Brazilian regulator approves Microsoft's proposed deal with Activision Blizzard |  VGC

Brazilian regulator approves Microsoft’s proposed deal with Activision Blizzard | VGC

Brazil’s regulator became one of the first to approve Xbox Game Studios (Microsoft) [2,233 articles]” href=””>Proposed acquisition of Activision Blizzard by Microsoft [1,102 articles]” href=””>Activision Blizzard.

On Wednesday, the country’s Administrative Council for Economic Defense (CADE) said it had approved the merger without any restrictions.

“Given the enormous popularity of Call of Duty, it is reasonable to infer that if Activision Blizzard games were no longer available on Sony Interactive Entertainment [2,567 articles]” href=””>Sony Consoles, PlayStation [6,308 articles]” href=””>Playstation users may decide to migrate to Xbox [5,822 articles]” href=””>Xbox, or even a PC [6,329 articles]”href=””>PC, to continue having access to franchise games,” reads CADE’s summary.

“On the other hand, it’s also reasonable to assume that if upcoming Call of Duty games become exclusive to the Microsoft ecosystem, gamers loyal to the PlayStation brand might simply drop out of the series, migrating their demand to other games. available on their favorite console.”

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He continues: “Despite this, it cannot be excluded that Microsoft may find it potentially profitable to adopt an exclusivity strategy on Activision Blizzard games, even if a decision in this direction could result in the sacrifice of a relevant party. sales, users and even the popularity of Call of Duty.

“Indeed, in theory, such a strategy could help boost Xbox sales, expand the Game Pass subscriber base, and strengthen network effects on the Microsoft ecosystem, to offset any lost revenue from the game. selling games in the short term.

CADE’s verdict goes on to state that it believes exclusive content has been “very important” to competition in the console market, and one of the main factors responsible for PlayStation and Nintendo. [3,036 articles]” href=””>Nintendo’s positions as a market leader.

“Exclusive games are a benchmark of competition between Microsoft and SIE, even though no company has so far developed or acquired an exclusive game that has decisively tipped the balance in favor of a console. Indeed , first-party exclusive games are less popular and represent less revenue than third-party AAA games, which until then were available on Xbox and PlayStation.

He concluded: “As already seen, Nintendo does not currently rely on any content from Activision Blizzard to compete in the marketplace. In turn, Sony has several predicates – global leading brand strength for over 20 years, vast experience in the industry, largest user base, largest installed base of consoles, robust catalog of exclusive games, partnerships with several publishers, brand-loyal consumers, etc. – which should help keep PlayStation competitive in a possible post-Op scenario, even in the face of a potential loss of access to Activision Blizzard content.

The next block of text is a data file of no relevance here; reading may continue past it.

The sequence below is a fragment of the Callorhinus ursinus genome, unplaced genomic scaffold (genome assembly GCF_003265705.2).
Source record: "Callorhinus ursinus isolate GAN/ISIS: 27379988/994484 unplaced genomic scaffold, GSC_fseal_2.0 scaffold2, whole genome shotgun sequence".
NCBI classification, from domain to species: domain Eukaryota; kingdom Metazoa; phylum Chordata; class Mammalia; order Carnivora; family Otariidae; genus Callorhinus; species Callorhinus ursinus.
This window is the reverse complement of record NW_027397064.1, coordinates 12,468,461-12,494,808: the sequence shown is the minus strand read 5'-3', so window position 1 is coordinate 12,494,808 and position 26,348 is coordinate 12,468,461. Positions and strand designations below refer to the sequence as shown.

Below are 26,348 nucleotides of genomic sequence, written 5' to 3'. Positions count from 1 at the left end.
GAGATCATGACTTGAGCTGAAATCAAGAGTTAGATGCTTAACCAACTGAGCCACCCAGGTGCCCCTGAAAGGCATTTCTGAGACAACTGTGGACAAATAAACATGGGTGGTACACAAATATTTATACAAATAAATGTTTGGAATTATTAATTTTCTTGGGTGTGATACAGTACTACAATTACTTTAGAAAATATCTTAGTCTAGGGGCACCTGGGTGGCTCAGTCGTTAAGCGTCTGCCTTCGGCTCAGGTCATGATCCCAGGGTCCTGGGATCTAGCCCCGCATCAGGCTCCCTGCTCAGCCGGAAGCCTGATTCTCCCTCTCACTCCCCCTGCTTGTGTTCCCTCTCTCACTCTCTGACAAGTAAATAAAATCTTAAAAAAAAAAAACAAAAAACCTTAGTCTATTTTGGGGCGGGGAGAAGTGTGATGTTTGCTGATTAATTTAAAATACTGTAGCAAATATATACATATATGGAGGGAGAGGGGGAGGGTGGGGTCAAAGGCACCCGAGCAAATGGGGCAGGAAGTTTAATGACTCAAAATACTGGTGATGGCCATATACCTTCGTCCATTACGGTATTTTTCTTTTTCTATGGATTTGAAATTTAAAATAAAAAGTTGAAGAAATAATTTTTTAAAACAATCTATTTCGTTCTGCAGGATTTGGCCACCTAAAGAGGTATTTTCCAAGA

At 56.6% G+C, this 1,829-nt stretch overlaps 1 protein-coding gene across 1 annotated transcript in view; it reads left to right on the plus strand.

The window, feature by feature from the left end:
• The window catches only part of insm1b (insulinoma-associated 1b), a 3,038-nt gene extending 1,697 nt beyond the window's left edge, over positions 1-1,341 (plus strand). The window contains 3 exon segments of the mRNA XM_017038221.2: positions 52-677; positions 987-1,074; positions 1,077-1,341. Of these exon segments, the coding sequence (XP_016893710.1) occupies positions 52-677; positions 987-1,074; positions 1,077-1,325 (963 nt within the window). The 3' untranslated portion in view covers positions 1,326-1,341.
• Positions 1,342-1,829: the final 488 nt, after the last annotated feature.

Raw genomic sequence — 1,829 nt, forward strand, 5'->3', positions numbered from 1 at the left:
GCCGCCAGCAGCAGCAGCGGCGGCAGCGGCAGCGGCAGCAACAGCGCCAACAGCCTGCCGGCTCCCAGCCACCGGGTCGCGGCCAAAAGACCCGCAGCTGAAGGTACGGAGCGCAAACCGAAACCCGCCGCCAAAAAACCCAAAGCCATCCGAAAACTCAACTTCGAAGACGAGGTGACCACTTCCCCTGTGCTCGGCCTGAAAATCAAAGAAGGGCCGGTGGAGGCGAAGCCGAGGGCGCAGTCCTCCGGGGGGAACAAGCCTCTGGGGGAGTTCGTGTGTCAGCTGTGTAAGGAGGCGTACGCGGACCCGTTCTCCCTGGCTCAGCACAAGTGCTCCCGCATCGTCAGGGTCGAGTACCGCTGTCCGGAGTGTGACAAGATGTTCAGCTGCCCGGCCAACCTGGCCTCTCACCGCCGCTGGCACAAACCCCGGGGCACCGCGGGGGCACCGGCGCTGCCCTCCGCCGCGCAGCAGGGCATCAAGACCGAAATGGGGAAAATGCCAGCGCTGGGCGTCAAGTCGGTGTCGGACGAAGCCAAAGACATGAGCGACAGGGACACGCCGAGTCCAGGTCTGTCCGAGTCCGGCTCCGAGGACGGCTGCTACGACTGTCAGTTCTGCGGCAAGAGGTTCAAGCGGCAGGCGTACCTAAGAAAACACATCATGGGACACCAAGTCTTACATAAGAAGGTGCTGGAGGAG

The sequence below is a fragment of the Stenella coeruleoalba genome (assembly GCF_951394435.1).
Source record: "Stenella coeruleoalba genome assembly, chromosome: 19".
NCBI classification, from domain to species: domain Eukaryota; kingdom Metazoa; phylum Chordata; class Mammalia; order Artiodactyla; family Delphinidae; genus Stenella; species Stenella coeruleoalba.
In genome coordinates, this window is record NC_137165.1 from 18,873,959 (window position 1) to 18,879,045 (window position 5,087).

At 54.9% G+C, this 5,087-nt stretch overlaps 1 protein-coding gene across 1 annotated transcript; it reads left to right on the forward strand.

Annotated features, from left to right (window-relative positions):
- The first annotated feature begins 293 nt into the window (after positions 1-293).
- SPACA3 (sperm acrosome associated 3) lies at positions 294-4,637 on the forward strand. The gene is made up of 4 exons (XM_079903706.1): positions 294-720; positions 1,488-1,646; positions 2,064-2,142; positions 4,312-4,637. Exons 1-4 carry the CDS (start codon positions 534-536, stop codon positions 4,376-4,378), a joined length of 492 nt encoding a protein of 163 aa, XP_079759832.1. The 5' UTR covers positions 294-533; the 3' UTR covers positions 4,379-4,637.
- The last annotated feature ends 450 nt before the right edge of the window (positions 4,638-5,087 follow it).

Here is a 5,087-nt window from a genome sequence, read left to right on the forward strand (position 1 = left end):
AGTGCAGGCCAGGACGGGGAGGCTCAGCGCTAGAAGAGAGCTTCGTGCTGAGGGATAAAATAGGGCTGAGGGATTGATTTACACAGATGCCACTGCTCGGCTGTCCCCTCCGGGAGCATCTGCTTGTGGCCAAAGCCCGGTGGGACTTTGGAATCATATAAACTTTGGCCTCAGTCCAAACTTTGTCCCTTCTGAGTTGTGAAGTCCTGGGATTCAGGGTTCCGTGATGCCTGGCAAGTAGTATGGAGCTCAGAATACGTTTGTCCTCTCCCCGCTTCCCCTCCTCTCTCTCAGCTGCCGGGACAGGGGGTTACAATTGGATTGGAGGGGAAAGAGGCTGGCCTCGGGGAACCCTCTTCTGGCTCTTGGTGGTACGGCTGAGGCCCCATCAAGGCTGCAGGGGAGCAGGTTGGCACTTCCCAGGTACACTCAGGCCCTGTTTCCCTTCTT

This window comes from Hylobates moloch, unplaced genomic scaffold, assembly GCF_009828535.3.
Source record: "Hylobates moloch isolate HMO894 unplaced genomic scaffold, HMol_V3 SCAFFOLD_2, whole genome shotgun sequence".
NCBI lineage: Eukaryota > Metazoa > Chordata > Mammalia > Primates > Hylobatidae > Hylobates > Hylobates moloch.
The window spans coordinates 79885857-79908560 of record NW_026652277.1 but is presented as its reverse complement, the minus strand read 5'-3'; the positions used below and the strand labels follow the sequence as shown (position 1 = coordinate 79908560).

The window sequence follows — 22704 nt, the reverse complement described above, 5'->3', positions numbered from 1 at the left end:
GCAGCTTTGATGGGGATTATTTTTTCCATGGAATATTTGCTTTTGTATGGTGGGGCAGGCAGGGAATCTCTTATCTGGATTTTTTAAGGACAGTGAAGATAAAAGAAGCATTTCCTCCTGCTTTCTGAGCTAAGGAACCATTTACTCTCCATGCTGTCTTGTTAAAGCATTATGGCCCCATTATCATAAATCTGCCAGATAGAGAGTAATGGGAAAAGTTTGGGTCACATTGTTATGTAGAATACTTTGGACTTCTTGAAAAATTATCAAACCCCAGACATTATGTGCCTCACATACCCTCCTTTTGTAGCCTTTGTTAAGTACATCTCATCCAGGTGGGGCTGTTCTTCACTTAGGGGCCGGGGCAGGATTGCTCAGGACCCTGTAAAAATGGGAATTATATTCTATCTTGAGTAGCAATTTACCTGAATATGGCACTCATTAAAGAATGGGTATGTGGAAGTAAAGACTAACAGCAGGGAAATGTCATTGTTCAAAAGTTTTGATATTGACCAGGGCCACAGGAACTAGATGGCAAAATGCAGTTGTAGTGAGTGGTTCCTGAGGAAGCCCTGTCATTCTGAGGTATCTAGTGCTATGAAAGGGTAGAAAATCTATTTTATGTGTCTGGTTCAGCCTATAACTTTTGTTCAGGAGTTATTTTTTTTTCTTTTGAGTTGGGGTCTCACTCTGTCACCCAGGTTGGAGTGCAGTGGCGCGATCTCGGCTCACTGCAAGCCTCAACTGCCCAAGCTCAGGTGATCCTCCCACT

Brazilian regulator approves Microsoft's proposed deal with Activision Blizzard

“Furthermore, it is important to emphasize that the central objective of CADE’s activities is the protection of competition as a means of promoting the well-being of Brazilian consumers, and not the defense of the particular interests of specific competitors.

“After all, one cannot lose sight of the fact that the holder of the legal heritage protected by Law no. 12,529/2011 is the community, and not the competitor/economic agent as an individual entity.

“In this sense, although it is recognized that some users of PlayStation consoles (from Sony) could decide to migrate to Xbox in the event that Activision Blizzard games – and in particular Call of Duty – become exclusive to the Microsoft ecosystem, SG/Cade does not believe that such a possibility represents, in itself, a risk for competition in the console market as a whole.

The Brazilian regulator was one of the first to publicly share correspondence around the merger, including unprecedented access to Q&As from companies including Sony, Ubisoft [788 articles]” href=””>Ubisoft, Amazon Games [339 articles]” href=””>Amazon and Google [273 articles]” href=””>Google.

The decision follows that of Saudi Arabia’s General Competition Authority, which said in August that it had “no objections” to the proposed takeover of the games industry.

The proposed $68.7 billion acquisition is currently being reviewed by regulators around the world amid antitrust concerns at a time of increasing consolidation in the gaming industry.

According to a report on Wednesday, the US Federal Trade Commission (FTC) could rule on Microsoft’s proposed acquisition of Activision Blizzard by the end of November.

Meanwhile, Britain’s competition regulator announced on Tuesday that it had set March 1, 2023 as the deadline for publishing the findings of its investigation into the deal.

Brazilian regulator approves Microsoft's proposed deal with Activision Blizzard

Notably, the Competition and Markets Authority (CMA) is concerned about the impact the deal could have on PlayStation’s ability to compete, given that the deal would see Microsoft take ownership of the Call of Duty.

Microsoft officially filed its case for its proposed acquisition of Activision Blizzard with the European Commission last Friday.

The European competition watchdog has set November 8 as a provisional deadline to approve the deal or choose to enter a second, more detailed phase of investigation, as the CMA recently chose to do.